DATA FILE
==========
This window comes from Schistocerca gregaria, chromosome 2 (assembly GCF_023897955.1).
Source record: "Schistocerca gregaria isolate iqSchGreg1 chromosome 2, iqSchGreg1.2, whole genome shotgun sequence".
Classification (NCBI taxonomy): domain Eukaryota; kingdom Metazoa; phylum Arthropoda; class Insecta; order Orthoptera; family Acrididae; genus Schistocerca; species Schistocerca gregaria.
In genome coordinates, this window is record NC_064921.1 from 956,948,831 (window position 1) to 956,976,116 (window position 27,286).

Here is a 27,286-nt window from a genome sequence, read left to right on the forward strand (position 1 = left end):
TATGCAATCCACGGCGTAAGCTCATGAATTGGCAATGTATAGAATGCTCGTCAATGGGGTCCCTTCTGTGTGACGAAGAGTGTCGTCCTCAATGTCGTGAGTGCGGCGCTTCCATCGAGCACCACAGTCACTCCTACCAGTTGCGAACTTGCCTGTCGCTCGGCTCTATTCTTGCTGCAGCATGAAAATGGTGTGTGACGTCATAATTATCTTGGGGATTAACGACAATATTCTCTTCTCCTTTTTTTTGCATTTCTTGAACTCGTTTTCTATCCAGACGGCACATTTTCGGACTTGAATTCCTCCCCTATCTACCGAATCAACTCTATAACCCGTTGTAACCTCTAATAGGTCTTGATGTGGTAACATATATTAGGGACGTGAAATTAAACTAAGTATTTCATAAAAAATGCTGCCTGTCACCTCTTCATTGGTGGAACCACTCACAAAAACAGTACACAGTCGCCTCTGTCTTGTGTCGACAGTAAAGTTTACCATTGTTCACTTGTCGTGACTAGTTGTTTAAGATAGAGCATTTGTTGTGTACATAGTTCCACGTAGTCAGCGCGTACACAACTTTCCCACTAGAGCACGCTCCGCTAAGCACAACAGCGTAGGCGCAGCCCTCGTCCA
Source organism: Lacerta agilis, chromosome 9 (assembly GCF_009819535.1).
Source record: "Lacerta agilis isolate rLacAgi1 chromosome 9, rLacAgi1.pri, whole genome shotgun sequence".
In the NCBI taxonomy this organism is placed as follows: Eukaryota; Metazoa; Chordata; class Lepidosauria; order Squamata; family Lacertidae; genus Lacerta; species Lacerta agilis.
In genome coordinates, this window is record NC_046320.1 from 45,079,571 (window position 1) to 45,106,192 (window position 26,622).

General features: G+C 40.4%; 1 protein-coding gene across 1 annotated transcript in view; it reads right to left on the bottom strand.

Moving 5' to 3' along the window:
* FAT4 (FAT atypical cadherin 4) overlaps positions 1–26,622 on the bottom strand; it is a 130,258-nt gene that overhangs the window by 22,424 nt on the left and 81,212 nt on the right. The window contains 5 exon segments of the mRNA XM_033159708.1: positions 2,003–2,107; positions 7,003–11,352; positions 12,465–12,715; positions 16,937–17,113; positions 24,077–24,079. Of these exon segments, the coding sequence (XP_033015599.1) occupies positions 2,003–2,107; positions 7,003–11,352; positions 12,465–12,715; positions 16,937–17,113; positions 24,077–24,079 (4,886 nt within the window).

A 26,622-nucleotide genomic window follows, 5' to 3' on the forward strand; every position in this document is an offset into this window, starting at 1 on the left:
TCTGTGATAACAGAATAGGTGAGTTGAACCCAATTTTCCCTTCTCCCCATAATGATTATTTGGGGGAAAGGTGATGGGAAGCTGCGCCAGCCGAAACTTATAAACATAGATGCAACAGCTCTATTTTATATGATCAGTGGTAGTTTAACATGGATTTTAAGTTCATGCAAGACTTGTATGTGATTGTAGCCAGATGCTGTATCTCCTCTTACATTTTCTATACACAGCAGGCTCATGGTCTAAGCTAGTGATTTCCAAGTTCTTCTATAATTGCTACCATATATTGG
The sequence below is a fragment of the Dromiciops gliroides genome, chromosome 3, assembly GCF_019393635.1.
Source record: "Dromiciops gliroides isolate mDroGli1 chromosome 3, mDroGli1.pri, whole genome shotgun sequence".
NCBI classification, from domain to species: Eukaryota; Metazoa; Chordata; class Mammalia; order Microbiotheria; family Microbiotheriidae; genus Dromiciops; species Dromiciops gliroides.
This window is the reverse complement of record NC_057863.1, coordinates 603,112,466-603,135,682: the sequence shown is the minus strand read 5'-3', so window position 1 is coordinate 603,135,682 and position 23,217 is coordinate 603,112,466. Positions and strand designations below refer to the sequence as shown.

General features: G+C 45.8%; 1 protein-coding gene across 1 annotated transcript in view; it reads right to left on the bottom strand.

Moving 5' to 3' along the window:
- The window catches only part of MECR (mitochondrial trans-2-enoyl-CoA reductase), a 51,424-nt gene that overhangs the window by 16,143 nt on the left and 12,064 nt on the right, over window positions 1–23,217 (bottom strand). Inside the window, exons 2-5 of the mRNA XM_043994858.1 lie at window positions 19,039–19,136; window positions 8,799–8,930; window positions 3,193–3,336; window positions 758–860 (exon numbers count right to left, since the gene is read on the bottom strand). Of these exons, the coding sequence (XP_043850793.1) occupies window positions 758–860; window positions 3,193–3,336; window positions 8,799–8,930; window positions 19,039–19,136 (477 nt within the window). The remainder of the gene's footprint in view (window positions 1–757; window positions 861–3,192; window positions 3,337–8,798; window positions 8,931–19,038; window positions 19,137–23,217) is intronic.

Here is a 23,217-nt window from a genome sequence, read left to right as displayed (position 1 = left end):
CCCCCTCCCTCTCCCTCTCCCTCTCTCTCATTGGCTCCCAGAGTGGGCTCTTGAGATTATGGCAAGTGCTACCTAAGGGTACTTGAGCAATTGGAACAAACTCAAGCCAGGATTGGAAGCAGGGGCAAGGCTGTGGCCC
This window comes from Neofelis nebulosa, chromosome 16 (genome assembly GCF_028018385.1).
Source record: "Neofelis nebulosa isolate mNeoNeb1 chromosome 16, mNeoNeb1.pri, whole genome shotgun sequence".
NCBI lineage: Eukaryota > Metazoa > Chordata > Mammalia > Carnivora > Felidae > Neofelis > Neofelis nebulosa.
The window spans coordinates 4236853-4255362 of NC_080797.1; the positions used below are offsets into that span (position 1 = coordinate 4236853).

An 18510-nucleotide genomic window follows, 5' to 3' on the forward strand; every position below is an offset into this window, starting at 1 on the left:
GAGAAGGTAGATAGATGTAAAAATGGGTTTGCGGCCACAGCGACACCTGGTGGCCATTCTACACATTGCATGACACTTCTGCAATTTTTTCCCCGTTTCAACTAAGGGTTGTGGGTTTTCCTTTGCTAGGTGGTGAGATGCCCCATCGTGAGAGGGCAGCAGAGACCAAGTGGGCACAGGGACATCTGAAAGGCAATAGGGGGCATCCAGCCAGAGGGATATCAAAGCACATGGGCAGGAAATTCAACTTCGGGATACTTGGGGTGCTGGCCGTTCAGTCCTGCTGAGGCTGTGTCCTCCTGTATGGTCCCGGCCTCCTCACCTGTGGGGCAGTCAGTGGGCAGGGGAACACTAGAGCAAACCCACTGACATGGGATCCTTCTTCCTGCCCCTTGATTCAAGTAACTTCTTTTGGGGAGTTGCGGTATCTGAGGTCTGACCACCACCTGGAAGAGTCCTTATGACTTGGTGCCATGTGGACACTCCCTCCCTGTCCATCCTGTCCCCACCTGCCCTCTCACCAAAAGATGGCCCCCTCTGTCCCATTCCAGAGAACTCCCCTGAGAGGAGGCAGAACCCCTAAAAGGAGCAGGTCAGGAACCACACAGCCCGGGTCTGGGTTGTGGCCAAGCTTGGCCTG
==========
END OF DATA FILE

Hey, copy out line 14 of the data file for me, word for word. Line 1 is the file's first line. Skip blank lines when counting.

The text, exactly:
A 26,622-nucleotide genomic window follows, 5' to 3' on the forward strand; every position in this document is an offset into this window, starting at 1 on the left: